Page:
New hope for 100 more North East patients in chronic pain
More than 100 patients living with chronic pain in the North East and Cumbria are being thrown a lifeline.
Currently 600 patients in the region have implants which deliver electrical impulses to halt pain and reduce their dependence on pain killers.
But the pain management team at Newcastle's Royal Victoria Infirmary has room to help at least 100 more.
Nurse consultant Heather Williams wants patients to get in touch via their GP.
She believes many sufferers and health professionals are unaware of the treatment - electrical cord stimulation.
Neurostimulation - how it works
- The treatment provides pain relief by blocking pain messages
- The implant sends out mild electrical impulses that reach the brain faster than pain messages
- In other words it "outsmarts" the brain - instead of pain, a tingling is felt
- The system does not make a noise
- It may be felt as a small bump under the skin
- Stimulation intensity is controlled by the patient
- Patients need to be assessed by a neurosurgeon which can take six months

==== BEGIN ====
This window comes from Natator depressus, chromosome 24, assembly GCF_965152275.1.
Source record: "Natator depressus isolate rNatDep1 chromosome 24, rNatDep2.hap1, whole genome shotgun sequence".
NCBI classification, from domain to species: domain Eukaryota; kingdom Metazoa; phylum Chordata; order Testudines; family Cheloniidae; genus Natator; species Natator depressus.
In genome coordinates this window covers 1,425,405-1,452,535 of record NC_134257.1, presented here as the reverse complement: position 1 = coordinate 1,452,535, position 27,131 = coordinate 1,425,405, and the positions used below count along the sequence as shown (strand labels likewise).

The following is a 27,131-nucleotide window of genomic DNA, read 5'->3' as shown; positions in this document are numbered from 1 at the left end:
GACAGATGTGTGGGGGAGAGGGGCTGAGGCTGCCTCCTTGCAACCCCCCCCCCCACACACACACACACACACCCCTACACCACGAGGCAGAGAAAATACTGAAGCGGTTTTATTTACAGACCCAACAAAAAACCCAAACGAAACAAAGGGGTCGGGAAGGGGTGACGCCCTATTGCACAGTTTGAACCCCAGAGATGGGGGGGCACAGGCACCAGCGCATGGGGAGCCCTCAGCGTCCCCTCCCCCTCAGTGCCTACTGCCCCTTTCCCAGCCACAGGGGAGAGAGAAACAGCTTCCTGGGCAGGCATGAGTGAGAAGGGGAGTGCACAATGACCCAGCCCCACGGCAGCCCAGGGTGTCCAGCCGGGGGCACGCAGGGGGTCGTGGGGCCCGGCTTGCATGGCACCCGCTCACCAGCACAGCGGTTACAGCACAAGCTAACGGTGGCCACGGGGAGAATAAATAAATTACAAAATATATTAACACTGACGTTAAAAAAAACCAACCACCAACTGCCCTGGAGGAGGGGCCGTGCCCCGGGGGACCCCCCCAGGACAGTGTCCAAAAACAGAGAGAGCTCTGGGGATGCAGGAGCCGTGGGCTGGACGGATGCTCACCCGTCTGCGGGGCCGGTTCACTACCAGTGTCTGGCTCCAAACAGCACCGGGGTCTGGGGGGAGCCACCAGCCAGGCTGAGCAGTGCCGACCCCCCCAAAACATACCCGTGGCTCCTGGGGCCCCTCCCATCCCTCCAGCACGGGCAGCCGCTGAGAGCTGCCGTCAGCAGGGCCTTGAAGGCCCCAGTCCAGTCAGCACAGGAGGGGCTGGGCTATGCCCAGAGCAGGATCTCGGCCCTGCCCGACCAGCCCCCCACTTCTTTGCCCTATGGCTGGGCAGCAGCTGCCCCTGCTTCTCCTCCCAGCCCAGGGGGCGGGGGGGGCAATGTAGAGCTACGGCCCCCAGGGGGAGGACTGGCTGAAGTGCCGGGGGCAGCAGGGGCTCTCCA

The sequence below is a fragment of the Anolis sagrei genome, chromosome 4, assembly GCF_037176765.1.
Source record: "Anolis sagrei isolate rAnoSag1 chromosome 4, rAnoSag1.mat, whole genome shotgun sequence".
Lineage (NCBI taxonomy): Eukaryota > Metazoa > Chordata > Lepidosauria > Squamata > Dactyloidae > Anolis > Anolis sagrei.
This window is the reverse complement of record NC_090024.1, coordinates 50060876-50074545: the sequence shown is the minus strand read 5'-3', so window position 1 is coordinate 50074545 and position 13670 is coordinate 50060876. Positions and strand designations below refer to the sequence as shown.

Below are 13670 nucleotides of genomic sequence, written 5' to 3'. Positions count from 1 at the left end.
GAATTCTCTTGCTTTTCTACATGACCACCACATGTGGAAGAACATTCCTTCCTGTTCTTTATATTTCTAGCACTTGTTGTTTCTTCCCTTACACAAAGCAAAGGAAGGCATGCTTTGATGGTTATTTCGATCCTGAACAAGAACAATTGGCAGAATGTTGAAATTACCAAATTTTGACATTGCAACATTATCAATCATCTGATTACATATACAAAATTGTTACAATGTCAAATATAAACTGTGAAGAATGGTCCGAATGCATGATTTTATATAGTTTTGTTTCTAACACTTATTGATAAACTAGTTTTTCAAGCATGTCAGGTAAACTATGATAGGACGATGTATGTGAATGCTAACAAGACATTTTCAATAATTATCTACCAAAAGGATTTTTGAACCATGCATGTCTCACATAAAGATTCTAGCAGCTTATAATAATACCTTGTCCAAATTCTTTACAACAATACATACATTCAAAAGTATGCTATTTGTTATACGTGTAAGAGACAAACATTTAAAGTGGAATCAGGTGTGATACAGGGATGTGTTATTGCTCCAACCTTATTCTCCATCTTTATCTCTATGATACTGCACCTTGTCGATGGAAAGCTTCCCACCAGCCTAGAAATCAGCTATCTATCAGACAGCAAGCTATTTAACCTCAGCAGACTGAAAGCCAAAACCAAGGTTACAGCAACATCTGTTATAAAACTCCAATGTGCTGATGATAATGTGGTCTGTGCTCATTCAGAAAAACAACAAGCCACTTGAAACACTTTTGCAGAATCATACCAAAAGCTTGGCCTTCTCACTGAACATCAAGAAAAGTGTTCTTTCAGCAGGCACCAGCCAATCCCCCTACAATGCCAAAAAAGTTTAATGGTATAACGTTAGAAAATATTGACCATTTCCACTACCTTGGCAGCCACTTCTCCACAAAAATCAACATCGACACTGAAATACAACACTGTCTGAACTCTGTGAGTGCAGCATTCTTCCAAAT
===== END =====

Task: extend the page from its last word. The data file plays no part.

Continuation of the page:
The implant costs about £10,000 and is most suited to those with nerve damage including in the legs, arms and back.
It involves implanting the small stimulator into a fatty area of the body such as a buttock or stomach, and the wires access the spine.
It works by sending electrical impulses to the brain, blocking pain "messages".
Side effects can include infection at the site of the implant or falls caused by jolting.'Often desperate'
Ms Williams said: "Patients are often desperate when they come for the implant - most have been in chronic pain for an average of seven years.
"Some describe their pain as a constant toothache with severe shooting pains - this can have a negative impact on all aspects of their lives - many feel like zombies on painkillers."
Electrical engineer Chris Gribbin, 40, of Amble, Northumberland, suffered slipped discs in 2007 two days before his daughter Emily-Jane was born.
Within months the keen footballer was bed-bound and his weight had doubled to 23st (147kg).
He said: "It was like I had had the life sucked out of me. I could not hold my daughter for the first year of her life - I was depressed and taking too much morphine.
"I could not engage with people. Also material things mean nothing if you do not have your health."
Mr Gribbin heard about cord stimulation via a support forum and did some research. He was referred to the hospital and had the implant in 2011.
He is no longer on as many painkillers and has halved his body weight.
He said: "I am preparing to go back to work and am refocusing on getting back into family life."
Other therapies offered by the team as well as cord stimulation include acupuncture and help managing their pain including relaxation tips to aid sleep.